transport of dangerous goods by road

transport of dangerous goods by road

2022-10-15 15:51:50

What are Dangerous Goods?


Hazardous goods are items or substances that can pose a hazard to health, safety, property, or the environment, especially if not handled properly.


Dangerous goods or hazardous materials can be solids, liquids or gases, pure chemicals, mixtures of substances, finished products, or individual items.

How do we classify or identify? They are classified according to their potential hazards, such as flammable, toxic, explosive, radioactive, etc.


Dangerous goods are defined as goods that meet the criteria for nine hazard classes, with three packing groups. While nine classes relate to the type of hazard, three packing groups relate to the degree of hazard applicable within that class. Due to the wide range of categories, some hazmat categories are further subdivided into hazmat sub-sections.


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Class 9 Dangerous Goods


Class 1: Explosives (fireworks, flares, antennas, cartridges, incendiary weapons, and ammunition)


Class 2: Gases (butane, atomizers, camping gas, lighters, liquefied gas, acetylene for welding, ethylene, hydrogen)


Class 3: Flammable liquids (lighter oils, gasoline, solvents, paints, varnishes, perfumes, adhesives, resin solutions, printing inks, lotions)


Class 4: Flammable solids, self-reactive substances, polymeric substances, and solid desensitized explosives (matches, sulfur, camphor, naphthalene balls)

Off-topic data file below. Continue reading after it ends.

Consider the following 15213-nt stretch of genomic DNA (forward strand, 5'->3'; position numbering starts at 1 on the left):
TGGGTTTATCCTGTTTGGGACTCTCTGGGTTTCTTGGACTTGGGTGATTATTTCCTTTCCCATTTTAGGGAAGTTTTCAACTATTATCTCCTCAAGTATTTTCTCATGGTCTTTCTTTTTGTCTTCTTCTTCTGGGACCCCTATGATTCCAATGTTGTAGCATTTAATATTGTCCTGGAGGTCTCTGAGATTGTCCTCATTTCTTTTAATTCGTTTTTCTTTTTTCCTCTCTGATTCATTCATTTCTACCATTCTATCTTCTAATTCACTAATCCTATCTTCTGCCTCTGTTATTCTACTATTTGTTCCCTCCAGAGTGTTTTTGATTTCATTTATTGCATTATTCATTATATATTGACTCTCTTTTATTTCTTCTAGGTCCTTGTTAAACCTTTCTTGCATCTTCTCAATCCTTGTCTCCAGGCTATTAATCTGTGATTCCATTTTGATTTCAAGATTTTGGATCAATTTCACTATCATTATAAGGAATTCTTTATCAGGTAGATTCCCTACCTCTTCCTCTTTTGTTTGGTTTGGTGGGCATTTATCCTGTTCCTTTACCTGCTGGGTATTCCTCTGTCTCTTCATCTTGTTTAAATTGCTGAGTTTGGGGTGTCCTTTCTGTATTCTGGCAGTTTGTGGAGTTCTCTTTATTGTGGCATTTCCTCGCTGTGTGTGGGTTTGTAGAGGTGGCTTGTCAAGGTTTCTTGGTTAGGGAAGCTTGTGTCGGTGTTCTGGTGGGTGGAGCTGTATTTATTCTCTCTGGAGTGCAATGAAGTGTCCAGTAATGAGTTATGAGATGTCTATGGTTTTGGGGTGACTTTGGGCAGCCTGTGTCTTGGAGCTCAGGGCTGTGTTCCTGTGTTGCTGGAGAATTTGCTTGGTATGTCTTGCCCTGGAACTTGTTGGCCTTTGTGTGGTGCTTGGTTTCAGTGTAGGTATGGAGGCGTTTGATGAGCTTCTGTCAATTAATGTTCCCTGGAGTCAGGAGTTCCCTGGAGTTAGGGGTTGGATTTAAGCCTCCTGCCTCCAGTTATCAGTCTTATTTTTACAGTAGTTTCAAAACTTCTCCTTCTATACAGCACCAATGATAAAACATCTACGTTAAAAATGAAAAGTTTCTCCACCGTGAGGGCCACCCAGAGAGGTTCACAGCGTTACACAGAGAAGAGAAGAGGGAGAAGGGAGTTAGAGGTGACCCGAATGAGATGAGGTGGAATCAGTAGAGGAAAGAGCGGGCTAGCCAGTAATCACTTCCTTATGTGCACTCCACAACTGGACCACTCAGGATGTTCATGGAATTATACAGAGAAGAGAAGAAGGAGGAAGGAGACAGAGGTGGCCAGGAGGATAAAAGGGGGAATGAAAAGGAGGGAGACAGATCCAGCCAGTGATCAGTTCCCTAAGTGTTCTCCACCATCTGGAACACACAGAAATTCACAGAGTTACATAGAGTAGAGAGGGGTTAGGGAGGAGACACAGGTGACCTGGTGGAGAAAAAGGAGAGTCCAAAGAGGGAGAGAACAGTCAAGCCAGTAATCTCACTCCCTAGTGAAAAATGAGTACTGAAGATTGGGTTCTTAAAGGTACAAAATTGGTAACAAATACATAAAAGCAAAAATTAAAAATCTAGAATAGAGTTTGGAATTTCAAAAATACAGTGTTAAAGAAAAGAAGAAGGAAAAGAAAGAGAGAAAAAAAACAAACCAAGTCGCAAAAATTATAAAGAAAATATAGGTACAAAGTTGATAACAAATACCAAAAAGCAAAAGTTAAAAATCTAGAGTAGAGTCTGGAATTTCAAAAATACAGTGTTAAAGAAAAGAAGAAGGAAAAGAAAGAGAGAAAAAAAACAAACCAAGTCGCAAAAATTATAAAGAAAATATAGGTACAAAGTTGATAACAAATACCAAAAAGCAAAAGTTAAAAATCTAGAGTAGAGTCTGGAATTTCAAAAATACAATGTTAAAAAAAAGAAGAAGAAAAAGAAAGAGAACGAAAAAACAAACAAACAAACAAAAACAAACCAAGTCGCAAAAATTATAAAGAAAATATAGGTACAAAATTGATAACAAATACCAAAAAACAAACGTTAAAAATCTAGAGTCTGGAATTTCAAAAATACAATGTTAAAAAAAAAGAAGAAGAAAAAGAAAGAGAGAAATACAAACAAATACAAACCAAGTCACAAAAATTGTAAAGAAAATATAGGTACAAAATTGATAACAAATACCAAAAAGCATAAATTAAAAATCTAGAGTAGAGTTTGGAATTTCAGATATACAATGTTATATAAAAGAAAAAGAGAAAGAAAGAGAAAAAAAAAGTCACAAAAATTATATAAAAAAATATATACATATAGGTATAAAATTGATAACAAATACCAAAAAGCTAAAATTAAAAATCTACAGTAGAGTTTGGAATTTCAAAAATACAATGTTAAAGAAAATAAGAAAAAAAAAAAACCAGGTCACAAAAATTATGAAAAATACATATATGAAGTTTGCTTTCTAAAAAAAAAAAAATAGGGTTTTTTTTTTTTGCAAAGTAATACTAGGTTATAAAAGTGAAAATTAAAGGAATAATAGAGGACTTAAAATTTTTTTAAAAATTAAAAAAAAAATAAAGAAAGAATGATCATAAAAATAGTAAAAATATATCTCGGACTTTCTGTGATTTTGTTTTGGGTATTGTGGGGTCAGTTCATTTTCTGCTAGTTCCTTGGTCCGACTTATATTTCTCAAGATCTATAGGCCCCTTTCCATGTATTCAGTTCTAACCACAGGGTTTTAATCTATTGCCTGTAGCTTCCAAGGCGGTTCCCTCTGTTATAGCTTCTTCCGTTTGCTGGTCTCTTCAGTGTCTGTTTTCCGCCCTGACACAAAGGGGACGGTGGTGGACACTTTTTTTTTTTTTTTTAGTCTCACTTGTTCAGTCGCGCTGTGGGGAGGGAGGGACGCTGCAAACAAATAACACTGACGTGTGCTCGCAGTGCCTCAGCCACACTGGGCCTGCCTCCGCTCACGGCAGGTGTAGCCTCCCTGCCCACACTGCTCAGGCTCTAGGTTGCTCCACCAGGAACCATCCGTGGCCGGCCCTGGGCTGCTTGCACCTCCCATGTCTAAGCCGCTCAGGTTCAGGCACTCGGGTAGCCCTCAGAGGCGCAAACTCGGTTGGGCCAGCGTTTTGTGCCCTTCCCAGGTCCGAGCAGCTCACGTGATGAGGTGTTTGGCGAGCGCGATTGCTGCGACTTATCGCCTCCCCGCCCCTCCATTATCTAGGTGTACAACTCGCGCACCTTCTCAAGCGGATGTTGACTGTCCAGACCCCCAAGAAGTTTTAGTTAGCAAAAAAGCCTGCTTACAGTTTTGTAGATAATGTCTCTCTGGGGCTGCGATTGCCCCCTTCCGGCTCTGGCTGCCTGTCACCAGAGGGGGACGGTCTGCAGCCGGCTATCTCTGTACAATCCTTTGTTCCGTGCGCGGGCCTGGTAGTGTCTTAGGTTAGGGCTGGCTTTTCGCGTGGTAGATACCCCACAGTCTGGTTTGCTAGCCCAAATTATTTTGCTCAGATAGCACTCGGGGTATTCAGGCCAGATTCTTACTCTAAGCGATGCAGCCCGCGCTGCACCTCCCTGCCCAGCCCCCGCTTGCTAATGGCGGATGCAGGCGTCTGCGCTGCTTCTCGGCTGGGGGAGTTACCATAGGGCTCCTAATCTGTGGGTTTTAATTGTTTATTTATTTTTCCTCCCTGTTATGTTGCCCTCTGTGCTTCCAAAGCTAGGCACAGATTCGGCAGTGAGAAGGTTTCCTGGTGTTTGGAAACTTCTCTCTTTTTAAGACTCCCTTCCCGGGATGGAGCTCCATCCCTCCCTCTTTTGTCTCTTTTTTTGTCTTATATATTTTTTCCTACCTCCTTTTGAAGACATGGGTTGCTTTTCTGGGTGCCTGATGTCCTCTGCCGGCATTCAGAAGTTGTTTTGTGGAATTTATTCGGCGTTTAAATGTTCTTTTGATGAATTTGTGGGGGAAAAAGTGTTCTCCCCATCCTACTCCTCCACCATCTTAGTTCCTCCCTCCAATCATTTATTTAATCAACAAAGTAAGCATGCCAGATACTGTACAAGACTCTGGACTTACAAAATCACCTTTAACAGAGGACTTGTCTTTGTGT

Class 5: Oxidizing substances (calcium hypochlorite, hydrogen peroxide)


Class 6: Toxic substances (pesticides, sodium cyanide, ethyl oxalate)


Class 7: Radioactive substances (smoke detectors containing radionuclides, medical products)


Class 8: Corrosive substances (bleach, acetic acid, caustic soda, car and truck batteries, mercury, ammonia solutions)


Class 9: Miscellaneous Hazardous Substances and Articles (Including Environmentally Hazardous Substances, Lithium Batteries, Magnetized Materials, and Dry Ice)


Quantitative restrictions


Some consumer products, such as food flavorings, perfumes, cosmetics, personal care products, soaps, detergents, alcohol-based hand sanitizers, or some building materials such as dyes, paints, varnishes, etc., do not look like much when we use them Special, but as usual, if they were shipped as cargo, what would it be?


How are they classified as "Dangerous Goods" or "General Goods"? One thing to be aware of is quantity restrictions.


For example, a perfume spray in a travel bag may seem harmless, but it makes a big difference if a lot of perfume bottles are on a boat, truck, or plane.


Concerning the safety regulations of different modes of transportation, there are restrictions on the quantity of each package of dangerous goods of different categories.


Rules and Regulations for the Safe Transport of Dangerous Goods in Different Ways


The United Nations (UN) Subcommittee of Experts on the Transport of Dangerous Goods has developed recommended procedures for the safe transport of dangerous goods. International associations and local authorities issue regulations based on this, providing guidelines for different modes of transport:


Air Freight: International Air Transport Association (IATA) Dangerous Goods Regulations (DGR)

Maritime: International Maritime Organization (IMO) International Maritime Dangerous Goods (IMDG) Code

Road Transport: Agreement on the International Transport of Dangerous Goods by Road (ADR)

Rail Carriage: Convention on International Carriage by Rail (COTIF) Appendix C - Regulations on International Carriage of Dangerous Goods by Rail (RID)

Inland waterways: European Agreement on the International Carriage of Dangerous Goods by Inland Waterways (ADN)


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